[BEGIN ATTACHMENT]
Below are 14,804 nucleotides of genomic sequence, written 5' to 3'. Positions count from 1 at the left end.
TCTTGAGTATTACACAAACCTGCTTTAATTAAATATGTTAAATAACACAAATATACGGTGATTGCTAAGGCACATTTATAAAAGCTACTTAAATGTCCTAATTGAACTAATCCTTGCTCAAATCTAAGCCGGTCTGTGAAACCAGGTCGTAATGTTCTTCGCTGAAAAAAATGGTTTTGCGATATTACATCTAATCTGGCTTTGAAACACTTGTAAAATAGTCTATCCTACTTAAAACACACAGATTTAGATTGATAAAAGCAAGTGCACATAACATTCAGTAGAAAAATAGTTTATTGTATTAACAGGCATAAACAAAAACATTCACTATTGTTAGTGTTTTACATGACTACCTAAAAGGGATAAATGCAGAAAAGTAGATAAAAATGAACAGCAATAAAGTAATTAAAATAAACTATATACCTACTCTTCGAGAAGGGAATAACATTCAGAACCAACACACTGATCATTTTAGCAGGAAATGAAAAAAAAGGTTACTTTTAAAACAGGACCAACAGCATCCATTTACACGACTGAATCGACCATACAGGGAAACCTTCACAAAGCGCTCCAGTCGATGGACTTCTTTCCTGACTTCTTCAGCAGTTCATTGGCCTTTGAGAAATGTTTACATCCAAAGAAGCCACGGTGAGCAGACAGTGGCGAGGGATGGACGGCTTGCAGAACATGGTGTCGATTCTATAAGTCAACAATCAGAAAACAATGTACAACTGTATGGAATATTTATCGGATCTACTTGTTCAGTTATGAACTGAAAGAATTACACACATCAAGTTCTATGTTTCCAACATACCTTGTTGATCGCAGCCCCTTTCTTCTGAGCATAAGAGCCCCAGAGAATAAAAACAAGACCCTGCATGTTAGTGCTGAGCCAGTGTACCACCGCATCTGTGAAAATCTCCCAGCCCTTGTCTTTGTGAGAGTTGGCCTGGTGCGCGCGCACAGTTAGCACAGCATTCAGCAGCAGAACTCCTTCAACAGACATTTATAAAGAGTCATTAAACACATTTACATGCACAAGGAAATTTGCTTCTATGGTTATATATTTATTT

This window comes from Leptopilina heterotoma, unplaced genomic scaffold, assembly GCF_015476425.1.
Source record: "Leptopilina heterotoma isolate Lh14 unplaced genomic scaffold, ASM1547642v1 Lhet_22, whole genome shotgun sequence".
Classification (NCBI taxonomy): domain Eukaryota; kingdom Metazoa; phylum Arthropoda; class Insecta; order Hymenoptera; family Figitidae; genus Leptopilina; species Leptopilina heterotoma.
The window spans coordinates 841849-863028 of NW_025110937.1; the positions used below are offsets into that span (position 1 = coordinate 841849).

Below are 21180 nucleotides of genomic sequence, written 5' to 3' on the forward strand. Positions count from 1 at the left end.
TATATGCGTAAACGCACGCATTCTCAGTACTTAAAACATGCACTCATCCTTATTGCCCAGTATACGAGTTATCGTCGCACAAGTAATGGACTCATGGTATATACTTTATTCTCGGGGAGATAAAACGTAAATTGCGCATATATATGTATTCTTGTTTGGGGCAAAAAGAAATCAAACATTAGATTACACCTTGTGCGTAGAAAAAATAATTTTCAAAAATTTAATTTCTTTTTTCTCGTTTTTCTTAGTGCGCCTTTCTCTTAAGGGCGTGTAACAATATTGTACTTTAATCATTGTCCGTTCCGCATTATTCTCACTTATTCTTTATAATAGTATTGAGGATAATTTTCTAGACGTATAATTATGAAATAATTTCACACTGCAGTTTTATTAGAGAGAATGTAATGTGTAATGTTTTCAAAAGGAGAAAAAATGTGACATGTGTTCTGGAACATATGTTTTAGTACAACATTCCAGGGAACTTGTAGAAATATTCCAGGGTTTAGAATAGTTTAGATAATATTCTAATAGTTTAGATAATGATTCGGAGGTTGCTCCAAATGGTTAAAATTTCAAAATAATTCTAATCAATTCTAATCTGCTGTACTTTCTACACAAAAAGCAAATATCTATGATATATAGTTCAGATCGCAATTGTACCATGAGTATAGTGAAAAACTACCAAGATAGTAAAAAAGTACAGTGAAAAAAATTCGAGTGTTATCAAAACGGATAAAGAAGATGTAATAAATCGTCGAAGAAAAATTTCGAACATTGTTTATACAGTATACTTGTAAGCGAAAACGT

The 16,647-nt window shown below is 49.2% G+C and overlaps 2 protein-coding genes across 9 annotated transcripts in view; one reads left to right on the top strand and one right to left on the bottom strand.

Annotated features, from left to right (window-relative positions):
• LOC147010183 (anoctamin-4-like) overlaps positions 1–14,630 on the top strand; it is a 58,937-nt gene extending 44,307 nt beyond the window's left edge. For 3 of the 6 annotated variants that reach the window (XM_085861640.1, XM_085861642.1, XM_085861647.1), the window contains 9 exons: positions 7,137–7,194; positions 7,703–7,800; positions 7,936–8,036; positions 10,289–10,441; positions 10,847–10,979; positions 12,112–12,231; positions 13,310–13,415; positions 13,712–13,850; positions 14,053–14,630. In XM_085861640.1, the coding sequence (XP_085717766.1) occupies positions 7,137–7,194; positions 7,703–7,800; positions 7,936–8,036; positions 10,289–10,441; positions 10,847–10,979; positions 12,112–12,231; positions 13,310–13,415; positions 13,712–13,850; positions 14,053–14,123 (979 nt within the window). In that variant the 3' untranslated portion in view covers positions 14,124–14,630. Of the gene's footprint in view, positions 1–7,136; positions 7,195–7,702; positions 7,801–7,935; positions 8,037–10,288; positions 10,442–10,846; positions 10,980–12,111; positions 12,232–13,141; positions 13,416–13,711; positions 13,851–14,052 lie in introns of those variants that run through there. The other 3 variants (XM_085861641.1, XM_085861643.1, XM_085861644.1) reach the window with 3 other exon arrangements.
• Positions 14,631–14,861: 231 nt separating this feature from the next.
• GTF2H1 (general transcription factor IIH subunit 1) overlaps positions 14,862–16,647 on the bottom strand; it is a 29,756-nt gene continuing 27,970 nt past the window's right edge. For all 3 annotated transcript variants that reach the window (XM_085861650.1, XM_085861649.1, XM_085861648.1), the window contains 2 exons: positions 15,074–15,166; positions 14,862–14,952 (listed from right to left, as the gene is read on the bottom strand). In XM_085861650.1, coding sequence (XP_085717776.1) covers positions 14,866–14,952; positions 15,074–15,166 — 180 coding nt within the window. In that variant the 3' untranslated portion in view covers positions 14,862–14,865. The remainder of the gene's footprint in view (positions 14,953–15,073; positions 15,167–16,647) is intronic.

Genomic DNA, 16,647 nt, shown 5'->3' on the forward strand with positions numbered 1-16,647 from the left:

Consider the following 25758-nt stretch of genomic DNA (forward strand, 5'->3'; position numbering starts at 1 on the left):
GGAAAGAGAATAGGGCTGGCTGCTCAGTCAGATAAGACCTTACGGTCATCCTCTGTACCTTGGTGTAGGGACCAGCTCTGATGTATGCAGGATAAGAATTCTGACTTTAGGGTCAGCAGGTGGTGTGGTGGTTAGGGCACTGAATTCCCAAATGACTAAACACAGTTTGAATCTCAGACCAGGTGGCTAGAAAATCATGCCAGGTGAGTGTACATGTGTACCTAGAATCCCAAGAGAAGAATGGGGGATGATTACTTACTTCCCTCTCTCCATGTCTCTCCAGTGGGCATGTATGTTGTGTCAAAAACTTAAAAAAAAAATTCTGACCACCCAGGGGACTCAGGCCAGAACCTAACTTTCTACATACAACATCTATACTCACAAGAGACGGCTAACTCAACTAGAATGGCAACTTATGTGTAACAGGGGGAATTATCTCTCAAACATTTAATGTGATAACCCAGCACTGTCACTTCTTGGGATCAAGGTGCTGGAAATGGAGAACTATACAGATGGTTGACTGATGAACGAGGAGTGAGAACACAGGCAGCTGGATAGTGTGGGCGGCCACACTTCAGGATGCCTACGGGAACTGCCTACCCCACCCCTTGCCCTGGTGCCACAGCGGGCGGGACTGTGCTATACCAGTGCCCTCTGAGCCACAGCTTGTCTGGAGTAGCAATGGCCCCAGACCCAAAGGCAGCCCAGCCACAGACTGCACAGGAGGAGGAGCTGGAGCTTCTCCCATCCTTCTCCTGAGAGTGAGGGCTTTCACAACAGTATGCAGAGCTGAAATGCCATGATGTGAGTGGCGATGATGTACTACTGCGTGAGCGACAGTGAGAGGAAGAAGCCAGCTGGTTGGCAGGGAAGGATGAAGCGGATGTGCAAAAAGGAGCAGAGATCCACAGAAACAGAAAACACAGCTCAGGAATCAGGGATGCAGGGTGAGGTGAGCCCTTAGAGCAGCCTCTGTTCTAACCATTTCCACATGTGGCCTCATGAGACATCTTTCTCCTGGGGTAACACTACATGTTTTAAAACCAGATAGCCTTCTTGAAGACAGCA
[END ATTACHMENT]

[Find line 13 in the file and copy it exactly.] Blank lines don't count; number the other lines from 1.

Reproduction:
• GTF2H1 (general transcription factor IIH subunit 1) overlaps positions 14,862–16,647 on the bottom strand; it is a 29,756-nt gene continuing 27,970 nt past the window's right edge. For all 3 annotated transcript variants that reach the window (XM_085861650.1, XM_085861649.1, XM_085861648.1), the window contains 2 exons: positions 15,074–15,166; positions 14,862–14,952 (listed from right to left, as the gene is read on the bottom strand). In XM_085861650.1, coding sequence (XP_085717776.1) covers positions 14,866–14,952; positions 15,074–15,166 — 180 coding nt within the window. In that variant the 3' untranslated portion in view covers positions 14,862–14,865. The remainder of the gene's footprint in view (positions 14,953–15,073; positions 15,167–16,647) is intronic.